A shoe impressionist spoke about the shoe print left on Nathaniel Jones’ car. The print belongs to a pair of Air Force 1’s, a popular Nike shoe.
FORSYTH COUNTY, N.C. — Three superior judges are considering exonerating four of the five men who murdered NBA star Chris Paul’s grandfather.
Nearly 20 years ago, Nathaniel Jones was found beaten to death outside his Winston-Salem home.
On day two of the hearing, shoe impressionist, William Bodziak took the stand and explained that this popular Nike shoe has nothing special about the wear, and they see a huge percentage of them in various cases.
“To use those features and infer that this shoe is one of a kind is very misleading,” Bodziak said.
Attorneys argued the case through the sneaker print left on the hood of Jones’ car. The print matched the size, style, and general wear pattern of a pair of sneakers found at the Banner-Cauthen residence. Nike Air Force 1’s were a popular shoe at the time. Four pairs of the Nikes were found at the brothers’ house. Later, all five boys were convicted on a witness’ testimony, personal statements, and a sneaker impression.
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According to the impressionist, the photos that were used in the original trial did not include the original negatives. Instead, these second-hand photos were mistaken for negatives.
“It appears as if the negatives were never acquired,” Bodziak explained. “They only utilized photographic prints made by another person. The person must have interpreted those as being negative impressions because they were taken at face value. They do not know what the original negatives contained.”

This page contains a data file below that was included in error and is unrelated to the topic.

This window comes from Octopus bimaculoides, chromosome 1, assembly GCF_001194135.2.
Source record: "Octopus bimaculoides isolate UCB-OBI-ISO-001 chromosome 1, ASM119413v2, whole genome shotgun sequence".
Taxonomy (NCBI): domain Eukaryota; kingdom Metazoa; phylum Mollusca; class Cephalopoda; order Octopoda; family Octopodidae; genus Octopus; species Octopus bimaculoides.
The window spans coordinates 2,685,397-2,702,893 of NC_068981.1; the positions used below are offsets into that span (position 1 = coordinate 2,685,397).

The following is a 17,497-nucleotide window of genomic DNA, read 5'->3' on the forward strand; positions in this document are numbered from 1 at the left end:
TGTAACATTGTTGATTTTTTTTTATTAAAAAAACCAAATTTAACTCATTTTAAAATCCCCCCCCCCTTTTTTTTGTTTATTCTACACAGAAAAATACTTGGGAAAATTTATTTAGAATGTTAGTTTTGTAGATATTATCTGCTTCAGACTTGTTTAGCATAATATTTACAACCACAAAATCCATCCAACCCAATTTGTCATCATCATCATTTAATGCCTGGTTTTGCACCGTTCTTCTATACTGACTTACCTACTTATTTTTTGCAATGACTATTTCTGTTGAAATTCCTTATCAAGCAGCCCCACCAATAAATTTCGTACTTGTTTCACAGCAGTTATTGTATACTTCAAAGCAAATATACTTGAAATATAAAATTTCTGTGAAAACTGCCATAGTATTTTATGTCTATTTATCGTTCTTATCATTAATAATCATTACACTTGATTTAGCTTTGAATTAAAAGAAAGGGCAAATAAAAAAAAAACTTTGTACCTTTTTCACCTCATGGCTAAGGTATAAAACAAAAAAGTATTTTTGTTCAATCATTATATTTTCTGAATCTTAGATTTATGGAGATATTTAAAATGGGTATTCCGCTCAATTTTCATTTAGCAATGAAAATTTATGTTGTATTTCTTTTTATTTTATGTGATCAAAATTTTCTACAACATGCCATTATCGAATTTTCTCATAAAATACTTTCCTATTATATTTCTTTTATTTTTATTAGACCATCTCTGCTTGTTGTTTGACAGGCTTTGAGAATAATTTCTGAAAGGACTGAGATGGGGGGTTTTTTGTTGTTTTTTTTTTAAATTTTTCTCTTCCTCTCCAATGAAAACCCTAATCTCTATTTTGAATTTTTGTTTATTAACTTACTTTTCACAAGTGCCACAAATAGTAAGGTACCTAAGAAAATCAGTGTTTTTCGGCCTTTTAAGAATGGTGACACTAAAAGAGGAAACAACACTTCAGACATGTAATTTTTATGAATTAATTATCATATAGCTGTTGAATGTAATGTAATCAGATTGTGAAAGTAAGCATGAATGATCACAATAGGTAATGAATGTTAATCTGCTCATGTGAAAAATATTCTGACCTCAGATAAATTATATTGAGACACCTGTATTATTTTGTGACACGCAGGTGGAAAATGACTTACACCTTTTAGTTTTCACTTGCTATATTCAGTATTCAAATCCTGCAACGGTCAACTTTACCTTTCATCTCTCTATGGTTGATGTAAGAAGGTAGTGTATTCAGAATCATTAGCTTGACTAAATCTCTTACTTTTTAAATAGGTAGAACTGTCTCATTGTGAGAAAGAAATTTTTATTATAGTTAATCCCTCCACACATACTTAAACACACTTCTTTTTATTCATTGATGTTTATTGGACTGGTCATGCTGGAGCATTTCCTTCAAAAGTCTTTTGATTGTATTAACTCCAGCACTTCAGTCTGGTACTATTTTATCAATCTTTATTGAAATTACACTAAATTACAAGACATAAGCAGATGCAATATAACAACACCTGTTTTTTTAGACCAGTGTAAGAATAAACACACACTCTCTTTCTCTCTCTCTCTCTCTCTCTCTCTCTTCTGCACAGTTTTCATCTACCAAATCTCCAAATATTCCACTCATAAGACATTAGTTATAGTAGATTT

Bodziak went on to explain how there were positive impressions left on the hood of Jones’ car.
“These were positive impressions,” Bodziak said. “They were directly transferred on a white-colored residue or dust from the shoe to the dark-colored hood of the car.”
On Monday, state officials reviewed the innocence claims and ruled a judicial review after a key witness recanted her testimony.
“The things that were true about those statements in 2002 and reviewed by the separate panels are still true today,” the state said.
Two years after Jones’ death, brothers Rayshawn Banner and Nathaniel Cauthen were convicted of murder and robbery. They were sentenced to life in prison. In 2005, three others were held accountable for the death. Since then, the five teens have been referred to as the “Winston-Salem 5.”
The defense said, “We have a simple burden in this case, and that is to prove to you all by clear and convincing evidence on the record already before you, and what we’ll see [is] that they are innocent.”
No DNA testing was done during the pretrial, even though DNA testing was available in 2002.
Law enforcement took hair samples and blood from the boys, but no physical evidence from the crime scene was directly linked to them, according to the North Carolina Center on Actual Innocence.
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